The controlling factors and principles which govern the spatial and chronological distribution of turbidite sandstones have been investigated based on the results of sedimentological, petrographical, and mathematical analyses on the Neogene and Quaternary turbidite sandstones in the forearc and backarc basins, central Japan. Main conclusions are as follows: 1) The sedimentological research revealed that the three-dimensional forms of individual turbidite sandstone beds, which are part of a depositional lobe of submarine fan system and regionally correlated bed by bed by using many useful tuff key beds, are similar to each other. The similarity continues vertically within the interval of a single depositional lobe or of a certain stratigraphic unit. Their thickness and distribution area reflect the magnitude of turbidity currents, while their form greatly depends on the grain size distribution of the sediments. 2) The petrographical research proved that the heavy mineral composition can be used as a good indicator to recognize turbidite sandstone bodies which share a single source area, and are useful to check the original relationship of turbidite sandstone bodies isolated each other. 3) The mathematical research led to the conclusion that the development of turbidite sandstones is controlled by the global changes such as the eustaic sea level changes, because the periodicity in an order same as the Milankovitch's cycles was recognized in the vertical change of number and total thickness of turbidite sandstone beds within an interval delineated by a certain accumulated thickness of hemipelagite in several turbidite successions.
The Guarico 13 field is located in the western Greater Oficina area, Eastern Venezuela basin, and consists of a large number of hydrocarbon accumulation in sandstones deposited in a coastal-plain environment. Trapping mechanisms for exploration opportunities in the study area combine structural faulting and stratigraphic pinch out. Individual reservoir thickness is normally 20ft or less and therefore it is hard to detect the reservoir distribution and the limits of hydrocarbon trapping area by using seismic data even if a seismic inversion process is carried out. Although the size of each individual reservoir is small, multiple reservoir sections were observed in each well and the sum of these reserves will be worth developing. It is very important to predict the potential reservoir facies to increase oil production and to discover additional new reservoirs in this kind of sandstones deposited in a fluvial-deltaic system. The high-resolution stratigraphy in the area was achieved by correlating all the lignite beds that occur between the major marine and lacustrine flooding surfaces. Then the core intersections, log character, borehole image logs and palynology were utilized to estimate the depositional environment of each hydrocarbon-bearing stratigraphic unit. After this environmental analysis, modern analogs and a geological model were applied to predict the reservoir facies and its extent. In this report, the authors demonstrate two case studies of estimating the reservoir distribution; one uses a template model of a major bed-load fluvial system with crevasse splay sands on interfiuve area, and another employs a crosscutting tidal inlet and associated ebb-tidal delta system as an analog. This sort of approach that uses modern analogs as templates is worth applying to predict the potential distribution of reservoir sandstone if 3 D seismic is not available or can not detect reservoir extent.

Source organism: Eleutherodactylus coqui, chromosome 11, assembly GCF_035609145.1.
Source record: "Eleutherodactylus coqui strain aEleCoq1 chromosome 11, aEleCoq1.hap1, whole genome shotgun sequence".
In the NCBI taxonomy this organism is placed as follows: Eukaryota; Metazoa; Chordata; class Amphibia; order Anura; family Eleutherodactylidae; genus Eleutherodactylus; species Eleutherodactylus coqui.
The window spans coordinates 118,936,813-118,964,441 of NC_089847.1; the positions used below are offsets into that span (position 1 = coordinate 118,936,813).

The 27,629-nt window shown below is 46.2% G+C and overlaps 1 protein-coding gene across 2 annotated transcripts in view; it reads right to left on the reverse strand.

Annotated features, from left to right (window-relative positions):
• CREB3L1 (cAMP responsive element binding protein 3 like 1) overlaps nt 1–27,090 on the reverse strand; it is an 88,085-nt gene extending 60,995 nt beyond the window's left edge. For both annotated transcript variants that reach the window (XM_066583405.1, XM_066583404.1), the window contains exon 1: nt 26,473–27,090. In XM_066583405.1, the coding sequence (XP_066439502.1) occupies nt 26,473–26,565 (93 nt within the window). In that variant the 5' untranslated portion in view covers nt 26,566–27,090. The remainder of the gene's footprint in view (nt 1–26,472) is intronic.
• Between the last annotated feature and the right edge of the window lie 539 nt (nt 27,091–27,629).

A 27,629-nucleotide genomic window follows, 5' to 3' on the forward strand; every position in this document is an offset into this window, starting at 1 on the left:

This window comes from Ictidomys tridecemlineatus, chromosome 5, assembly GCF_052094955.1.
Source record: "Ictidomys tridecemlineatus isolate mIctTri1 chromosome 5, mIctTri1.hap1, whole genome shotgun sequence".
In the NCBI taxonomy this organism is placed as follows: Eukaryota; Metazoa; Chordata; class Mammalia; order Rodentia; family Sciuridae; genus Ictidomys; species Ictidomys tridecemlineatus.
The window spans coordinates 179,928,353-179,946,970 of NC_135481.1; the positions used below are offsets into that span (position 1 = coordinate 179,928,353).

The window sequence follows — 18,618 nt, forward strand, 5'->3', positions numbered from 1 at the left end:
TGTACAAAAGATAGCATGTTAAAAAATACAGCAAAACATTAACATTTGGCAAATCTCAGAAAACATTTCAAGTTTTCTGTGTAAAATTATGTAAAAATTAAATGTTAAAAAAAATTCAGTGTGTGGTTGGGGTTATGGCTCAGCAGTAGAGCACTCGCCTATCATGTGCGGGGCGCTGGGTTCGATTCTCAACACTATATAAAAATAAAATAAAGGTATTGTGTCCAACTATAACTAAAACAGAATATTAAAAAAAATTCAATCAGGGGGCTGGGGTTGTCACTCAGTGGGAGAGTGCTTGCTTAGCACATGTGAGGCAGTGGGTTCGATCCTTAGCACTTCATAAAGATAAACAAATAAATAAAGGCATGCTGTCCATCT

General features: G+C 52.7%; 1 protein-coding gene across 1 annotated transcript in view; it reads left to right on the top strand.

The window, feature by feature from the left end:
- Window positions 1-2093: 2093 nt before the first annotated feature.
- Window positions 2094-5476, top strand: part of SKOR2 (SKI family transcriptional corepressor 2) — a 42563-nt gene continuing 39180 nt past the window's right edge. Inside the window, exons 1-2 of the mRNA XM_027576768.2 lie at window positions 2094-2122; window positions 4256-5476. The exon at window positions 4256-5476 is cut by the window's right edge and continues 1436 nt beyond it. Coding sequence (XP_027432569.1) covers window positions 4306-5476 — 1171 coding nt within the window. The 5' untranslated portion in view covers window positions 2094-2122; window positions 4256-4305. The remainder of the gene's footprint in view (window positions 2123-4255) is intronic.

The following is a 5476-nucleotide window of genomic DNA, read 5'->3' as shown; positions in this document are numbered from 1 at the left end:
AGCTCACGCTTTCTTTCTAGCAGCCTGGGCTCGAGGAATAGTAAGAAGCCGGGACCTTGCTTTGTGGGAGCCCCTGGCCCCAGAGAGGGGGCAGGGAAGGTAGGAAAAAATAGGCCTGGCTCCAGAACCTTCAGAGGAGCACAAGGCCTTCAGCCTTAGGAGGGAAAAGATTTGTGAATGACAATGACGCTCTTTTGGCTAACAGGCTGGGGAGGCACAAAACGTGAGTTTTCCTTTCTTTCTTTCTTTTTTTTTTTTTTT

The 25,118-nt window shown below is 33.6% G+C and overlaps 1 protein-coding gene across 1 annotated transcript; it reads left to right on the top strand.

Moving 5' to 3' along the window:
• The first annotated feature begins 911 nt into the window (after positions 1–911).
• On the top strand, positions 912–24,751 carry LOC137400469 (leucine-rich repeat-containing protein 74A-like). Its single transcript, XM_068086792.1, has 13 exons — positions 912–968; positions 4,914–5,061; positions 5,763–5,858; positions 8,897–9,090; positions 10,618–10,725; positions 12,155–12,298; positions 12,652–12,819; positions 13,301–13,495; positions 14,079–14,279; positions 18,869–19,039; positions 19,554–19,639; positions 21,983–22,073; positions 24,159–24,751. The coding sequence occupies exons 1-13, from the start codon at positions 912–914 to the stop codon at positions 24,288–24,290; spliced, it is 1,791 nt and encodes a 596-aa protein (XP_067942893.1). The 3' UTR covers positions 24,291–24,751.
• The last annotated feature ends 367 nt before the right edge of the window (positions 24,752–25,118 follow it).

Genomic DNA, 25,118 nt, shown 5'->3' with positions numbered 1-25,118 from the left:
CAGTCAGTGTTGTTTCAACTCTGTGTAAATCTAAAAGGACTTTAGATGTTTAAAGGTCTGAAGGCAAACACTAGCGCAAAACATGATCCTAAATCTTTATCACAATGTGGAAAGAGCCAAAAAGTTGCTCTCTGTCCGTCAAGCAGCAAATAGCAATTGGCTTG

The Middle Cretaceous Burgan Formation (Wasia Group) includes two main oil reservoirs, 1st and 2nd Bahrain Sand in the Khafji oil field, offshore of the ex-Neutral zone between Saudi Arabia and Kuwait. Detailed 3D reservoir models considering complicated reservoir heterogeneity for both reservoirs were constructed to manage these two reservoirs more efficiently using a reservoir simulator. The Burgan Formation is mainly composed of sand and shale layers with thin carbonate and coal beds. The formation can be characterized by three types of log facies which are defined from the correlation between shapes outlined by gamma-ray and resistivity log curves and core description. As a result of the correlation on the basis of these log facies, it is interpreted that the formation is basically composed of repetition of a parasequence unit represented by widely distributing funnel-type log facies, which is often cut horizoutally by narrow and meandering channel sands represented by bell- and cylindrical-type log facies. The mode of channel distribution, sedimentary facies and palynological analyses in each parasequence unit indicate that the formation is composed of three depositional sequences recording eustatic sea-level changes which caused various depositional settings from the middle reach of a huge fluvial system to shallow marine near the river mouth. To construct a 3D reservoir model, digital isopach maps for both sand and shale layers were constructed considering specific depositional environments and the direction of regional sediment supply, and then the isopach maps were digitally stacked beneath the top structure map. Finally, reservoir property maps, such as average porosity and net gross thickness ratio maps, were generated, which were adjusted to become consistent with the pattern of isopach trends, considering the sedimentary energy condition in the interpreted depositional environments.
Geological modeling is a process comparing many cases and extracting most general ones from various factors that caused complicated geological phenomena. Geological phenomena are highly effected by local factors such as tectonic situation, basinal and provenance topography, and climate. Therefore, the creation of geological model need to distinguish general and important factors from complicated and various factors. However, an actual distribution of reservoir rocks in an objective basin is considerably controlled by the local factors. The geological modeling for prediction of distribution of reservoir rocks need to recognize general and local factors and discuss the role of them respectively.